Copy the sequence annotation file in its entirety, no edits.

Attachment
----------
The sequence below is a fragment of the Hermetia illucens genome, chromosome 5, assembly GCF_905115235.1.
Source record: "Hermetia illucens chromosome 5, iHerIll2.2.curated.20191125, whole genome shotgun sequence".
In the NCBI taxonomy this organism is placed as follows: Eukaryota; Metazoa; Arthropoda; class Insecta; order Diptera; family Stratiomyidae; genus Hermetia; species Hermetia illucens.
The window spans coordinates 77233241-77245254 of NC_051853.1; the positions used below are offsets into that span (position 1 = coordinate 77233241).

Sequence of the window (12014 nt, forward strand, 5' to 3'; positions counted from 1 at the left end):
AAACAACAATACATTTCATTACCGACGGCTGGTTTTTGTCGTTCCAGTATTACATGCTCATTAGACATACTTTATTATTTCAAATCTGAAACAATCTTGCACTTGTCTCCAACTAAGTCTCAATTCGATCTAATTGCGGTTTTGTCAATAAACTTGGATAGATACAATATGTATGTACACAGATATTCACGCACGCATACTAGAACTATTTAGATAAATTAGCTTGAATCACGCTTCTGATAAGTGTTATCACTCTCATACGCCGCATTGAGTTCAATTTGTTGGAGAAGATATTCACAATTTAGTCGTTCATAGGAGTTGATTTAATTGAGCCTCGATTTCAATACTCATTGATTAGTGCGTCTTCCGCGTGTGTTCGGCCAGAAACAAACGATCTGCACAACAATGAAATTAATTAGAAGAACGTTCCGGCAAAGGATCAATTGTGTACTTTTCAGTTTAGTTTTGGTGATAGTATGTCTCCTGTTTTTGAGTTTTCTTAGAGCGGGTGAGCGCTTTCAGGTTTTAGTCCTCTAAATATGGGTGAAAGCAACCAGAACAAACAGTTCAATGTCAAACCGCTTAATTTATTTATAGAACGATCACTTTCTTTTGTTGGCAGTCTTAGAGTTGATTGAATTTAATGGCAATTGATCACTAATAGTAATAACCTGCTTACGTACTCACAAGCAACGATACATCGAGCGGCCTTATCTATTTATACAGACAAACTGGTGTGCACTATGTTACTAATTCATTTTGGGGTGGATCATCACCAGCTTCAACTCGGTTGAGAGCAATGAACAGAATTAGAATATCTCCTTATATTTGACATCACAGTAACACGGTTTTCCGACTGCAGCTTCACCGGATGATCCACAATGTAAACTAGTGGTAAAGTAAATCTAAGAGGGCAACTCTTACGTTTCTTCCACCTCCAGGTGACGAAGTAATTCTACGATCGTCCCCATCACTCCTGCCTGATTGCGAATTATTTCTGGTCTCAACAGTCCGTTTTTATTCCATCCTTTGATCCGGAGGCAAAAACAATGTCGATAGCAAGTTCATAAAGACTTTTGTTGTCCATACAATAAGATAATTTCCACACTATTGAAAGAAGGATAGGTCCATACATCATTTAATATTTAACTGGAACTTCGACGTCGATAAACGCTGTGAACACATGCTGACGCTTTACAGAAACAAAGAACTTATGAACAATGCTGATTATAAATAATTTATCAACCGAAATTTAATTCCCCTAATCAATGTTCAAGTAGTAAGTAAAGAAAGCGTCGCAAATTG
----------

The sequence below is a fragment of the Hermetia illucens genome, chromosome 5, assembly GCF_905115235.1.
Source record: "Hermetia illucens chromosome 5, iHerIll2.2.curated.20191125, whole genome shotgun sequence".
In the NCBI taxonomy this organism is placed as follows: Eukaryota; Metazoa; Arthropoda; class Insecta; order Diptera; family Stratiomyidae; genus Hermetia; species Hermetia illucens.
The window spans coordinates 77233241-77245254 of NC_051853.1; the positions used below are offsets into that span (position 1 = coordinate 77233241).

Sequence of the window (12014 nt, forward strand, 5' to 3'; positions counted from 1 at the left end):
AAACAACAATACATTTCATTACCGACGGCTGGTTTTTGTCGTTCCAGTATTACATGCTCATTAGACATACTTTATTATTTCAAATCTGAAACAATCTTGCACTTGTCTCCAACTAAGTCTCAATTCGATCTAATTGCGGTTTTGTCAATAAACTTGGATAGATACAATATGTATGTACACAGATATTCACGCACGCATACTAGAACTATTTAGATAAATTAGCTTGAATCACGCTTCTGATAAGTGTTATCACTCTCATACGCCGCATTGAGTTCAATTTGTTGGAGAAGATATTCACAATTTAGTCGTTCATAGGAGTTGATTTAATTGAGCCTCGATTTCAATACTCATTGATTAGTGCGTCTTCCGCGTGTGTTCGGCCAGAAACAAACGATCTGCACAACAATGAAATTAATTAGAAGAACGTTCCGGCAAAGGATCAATTGTGTACTTTTCAGTTTAGTTTTGGTGATAGTATGTCTCCTGTTTTTGAGTTTTCTTAGAGCGGGTGAGCGCTTTCAGGTTTTAGTCCTCTAAATATGGGTGAAAGCAACCAGAACAAACAGTTCAATGTCAAACCGCTTAATTTATTTATAGAACGATCACTTTCTTTTGTTGGCAGTCTTAGAGTTGATTGAATTTAATGGCAATTGATCACTAATAGTAATAACCTGCTTACGTACTCACAAGCAACGATACATCGAGCGGCCTTATCTATTTATACAGACAAACTGGTGTGCACTATGTTACTAATTCATTTTGGGGTGGATCATCACCAGCTTCAACTCGGTTGAGAGCAATGAACAGAATTAGAATATCTCCTTATATTTGACATCACAGTAACACGGTTTTCCGACTGCAGCTTCACCGGATGATCCACAATGTAAACTAGTGGTAAAGTAAATCTAAGAGGGCAACTCTTACGTTTCTTCCACCTCCAGGTGACGAAGTAATTCTACGATCGTCCCCATCACTCCTGCCTGATTGCGAATTATTTCTGGTCTCAACAGTCCGTTTTTATTCCATCCTTTGATCCGGAGGCAAAAACAATGTCGATAGCAAGTTCATAAAGACTTTTGTTGTCCATACAATAAGATAATTTCCACACTATTGAAAGAAGGATAGGTCCATACATCATTTAATATTTAACTGGAACTTCGACGTCGATAAACGCTGTGAACACATGCTGACGCTTTACAGAAACAAAGAACTTATGAACAATGCTGATTATAAATAATTTATCAACCGAAATTTAATTCCCCTAATCAATGTTCAAGTAGTAAGTAAAGAAAGCGTCGCAAATTG